What’s the ‘nuclear option’? Senate stops everything to argue over obscure rules

Shown here are Senate Democratic Leader Harry Reid, left, and Senate Republican Leader Mitch McConnell.

Shown here are Senate Democratic Leader Harry Reid, left, and Senate Republican Leader Mitch McConnell.  (AP)

The loudest, most-heated debate in Washington this week wasn't over immigration, skyrocketing student loan rates or even the uncertain fate of food stamps. 

It was about rules. 

As cries of "who cares?" erupt across the country, the Senate wonks in D.C. are actually taking this battle quite seriously. A showdown is set for Tuesday on what lawmakers call -- in all seriousness -- the "nuclear option." 

Hyperbole aside, here is a primer on what the insular world of Washington is talking about: 

At issue is the process the Senate uses to vote on nominees. 

Democrats complain that Republicans are blocking a series of President Obama's appointments. Republicans say they've been plenty cooperative, and are only blocking in select cases. 

But Senate Majority Leader Harry Reid, a Democrat, is threatening to potentially change the rules as early as next week so that majority Democrats could steamroll minority Republicans on these votes. 

He has teed up a series of test votes for nominees on Tuesday. The threat is that if Republicans block them, Reid might use the "nuclear option." 

This would mean he tries to change the Senate rules with a simple majority of just 51 senators, as opposed to the usual 67. Specifically, he would change the rules so that presidential nominations would no longer be subject to filibuster -- meaning they, too, could be approved with just 51 senators, as opposed to the usual 60. 

Doing so would undermine the power of the minority party going forward. 

This is something that Democrats warned about in apocalyptic terms when they were in the minority. 

Now that Democrats are in control, Republicans are howling. 

Senate Republican Leader Mitch McConnell said Thursday that Reid would go down as the worst Senate leader in history if he does this. He even suggested Reid would take this legacy to his grave.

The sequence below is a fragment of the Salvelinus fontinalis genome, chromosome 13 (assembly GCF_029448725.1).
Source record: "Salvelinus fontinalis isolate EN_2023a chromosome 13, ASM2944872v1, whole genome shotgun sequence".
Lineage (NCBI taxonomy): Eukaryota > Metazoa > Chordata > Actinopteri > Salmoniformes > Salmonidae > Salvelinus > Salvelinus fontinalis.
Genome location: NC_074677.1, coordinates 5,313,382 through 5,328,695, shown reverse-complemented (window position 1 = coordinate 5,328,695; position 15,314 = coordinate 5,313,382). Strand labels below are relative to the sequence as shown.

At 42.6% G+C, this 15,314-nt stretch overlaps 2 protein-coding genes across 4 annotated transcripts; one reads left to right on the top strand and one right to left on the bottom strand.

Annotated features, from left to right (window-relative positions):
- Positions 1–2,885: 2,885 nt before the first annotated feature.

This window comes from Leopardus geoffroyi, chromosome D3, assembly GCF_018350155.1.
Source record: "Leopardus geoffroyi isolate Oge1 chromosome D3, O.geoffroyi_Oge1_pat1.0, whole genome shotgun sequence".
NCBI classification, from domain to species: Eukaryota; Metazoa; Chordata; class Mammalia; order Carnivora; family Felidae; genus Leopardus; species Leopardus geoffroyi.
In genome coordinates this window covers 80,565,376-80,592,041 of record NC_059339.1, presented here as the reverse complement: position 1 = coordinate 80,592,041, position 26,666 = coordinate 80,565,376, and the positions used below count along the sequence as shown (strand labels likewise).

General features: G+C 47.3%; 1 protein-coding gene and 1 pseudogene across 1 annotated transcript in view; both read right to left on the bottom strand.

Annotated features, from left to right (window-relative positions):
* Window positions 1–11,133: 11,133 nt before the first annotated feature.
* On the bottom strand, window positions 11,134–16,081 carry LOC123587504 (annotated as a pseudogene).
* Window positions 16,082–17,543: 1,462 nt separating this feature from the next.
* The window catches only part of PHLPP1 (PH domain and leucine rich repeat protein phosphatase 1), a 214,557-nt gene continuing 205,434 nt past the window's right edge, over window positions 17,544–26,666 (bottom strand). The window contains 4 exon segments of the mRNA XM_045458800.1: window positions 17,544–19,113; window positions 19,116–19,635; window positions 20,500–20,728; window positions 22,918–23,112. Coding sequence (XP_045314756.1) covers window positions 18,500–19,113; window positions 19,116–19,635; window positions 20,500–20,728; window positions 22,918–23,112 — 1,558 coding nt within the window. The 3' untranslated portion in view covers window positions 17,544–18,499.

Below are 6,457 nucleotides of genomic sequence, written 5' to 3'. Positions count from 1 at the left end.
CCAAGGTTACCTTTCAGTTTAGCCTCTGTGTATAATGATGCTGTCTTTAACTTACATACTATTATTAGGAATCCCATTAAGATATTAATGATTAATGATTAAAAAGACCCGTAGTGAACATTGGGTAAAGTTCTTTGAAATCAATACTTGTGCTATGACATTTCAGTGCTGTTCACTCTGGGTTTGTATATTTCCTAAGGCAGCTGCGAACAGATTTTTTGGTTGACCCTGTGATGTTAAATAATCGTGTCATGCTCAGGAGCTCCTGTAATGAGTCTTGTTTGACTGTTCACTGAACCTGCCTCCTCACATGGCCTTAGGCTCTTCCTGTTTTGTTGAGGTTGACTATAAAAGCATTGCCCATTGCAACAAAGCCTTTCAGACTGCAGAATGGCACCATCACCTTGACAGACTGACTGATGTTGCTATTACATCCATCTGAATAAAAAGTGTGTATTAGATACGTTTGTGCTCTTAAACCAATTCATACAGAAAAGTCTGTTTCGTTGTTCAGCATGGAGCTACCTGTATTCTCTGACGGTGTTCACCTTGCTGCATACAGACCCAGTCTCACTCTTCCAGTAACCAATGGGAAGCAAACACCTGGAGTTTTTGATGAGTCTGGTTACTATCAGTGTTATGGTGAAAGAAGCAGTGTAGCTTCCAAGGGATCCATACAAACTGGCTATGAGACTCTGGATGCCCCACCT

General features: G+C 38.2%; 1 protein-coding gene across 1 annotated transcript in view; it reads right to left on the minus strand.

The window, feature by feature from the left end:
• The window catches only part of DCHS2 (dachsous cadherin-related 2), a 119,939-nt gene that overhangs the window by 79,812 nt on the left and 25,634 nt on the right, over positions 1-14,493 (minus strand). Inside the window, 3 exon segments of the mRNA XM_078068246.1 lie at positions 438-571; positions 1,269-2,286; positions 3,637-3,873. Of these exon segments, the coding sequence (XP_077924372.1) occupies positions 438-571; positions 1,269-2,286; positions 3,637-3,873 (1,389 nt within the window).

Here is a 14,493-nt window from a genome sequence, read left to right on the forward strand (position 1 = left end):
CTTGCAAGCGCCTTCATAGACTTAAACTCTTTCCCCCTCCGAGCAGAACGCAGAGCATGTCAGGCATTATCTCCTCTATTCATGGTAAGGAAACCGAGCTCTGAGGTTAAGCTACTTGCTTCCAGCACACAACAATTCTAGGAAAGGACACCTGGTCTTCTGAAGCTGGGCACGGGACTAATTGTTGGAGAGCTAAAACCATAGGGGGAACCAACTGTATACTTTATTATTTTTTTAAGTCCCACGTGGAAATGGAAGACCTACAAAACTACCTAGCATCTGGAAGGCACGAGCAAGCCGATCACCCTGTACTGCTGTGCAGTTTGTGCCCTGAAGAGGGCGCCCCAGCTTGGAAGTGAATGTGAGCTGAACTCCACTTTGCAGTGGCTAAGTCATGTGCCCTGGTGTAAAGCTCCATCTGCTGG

"No majority leader wants written on his tombstone that he presided over the end of the Senate," McConnell said. "Well, if this majority leader caves to the fringes and lets this happen, I'm afraid that's exactly what they'll write." 

Sen. John Thune, R-S.D., said "this is nothing more than a power grab." 

Among the nominees in question are those for the National Labor Relations Board. A federal judge ruled recently that Obama's prior appointments to the board were invalid -- and Republicans have used that ruling to challenge the nominees. 

But organized labor has been pushing Reid to change the rules to break the impasse. Some rank-and-file Democrats have also pushed for overhauling Senate procedures. 

"Now what has happened is we find ourselves in the situation of a tyranny of the minority," Sen. Tom Udall, D-N.M., said. 

Despite all the bluster, Reid might not be as well-positioned for this fight as Democrats make it sound. 

He would still need 51 senators to change the rules. No Republican would support this, so he would be forced to draw votes from the 54 senators who caucus with Democrats. 

And some long-time Senate Democrats, like Sen. Carl Levin, D-Mich., are known to be opposed. 

FoxNews.com's Judson Berger and Fox News' Mike Emanuel and Kara Rowland contributed to this report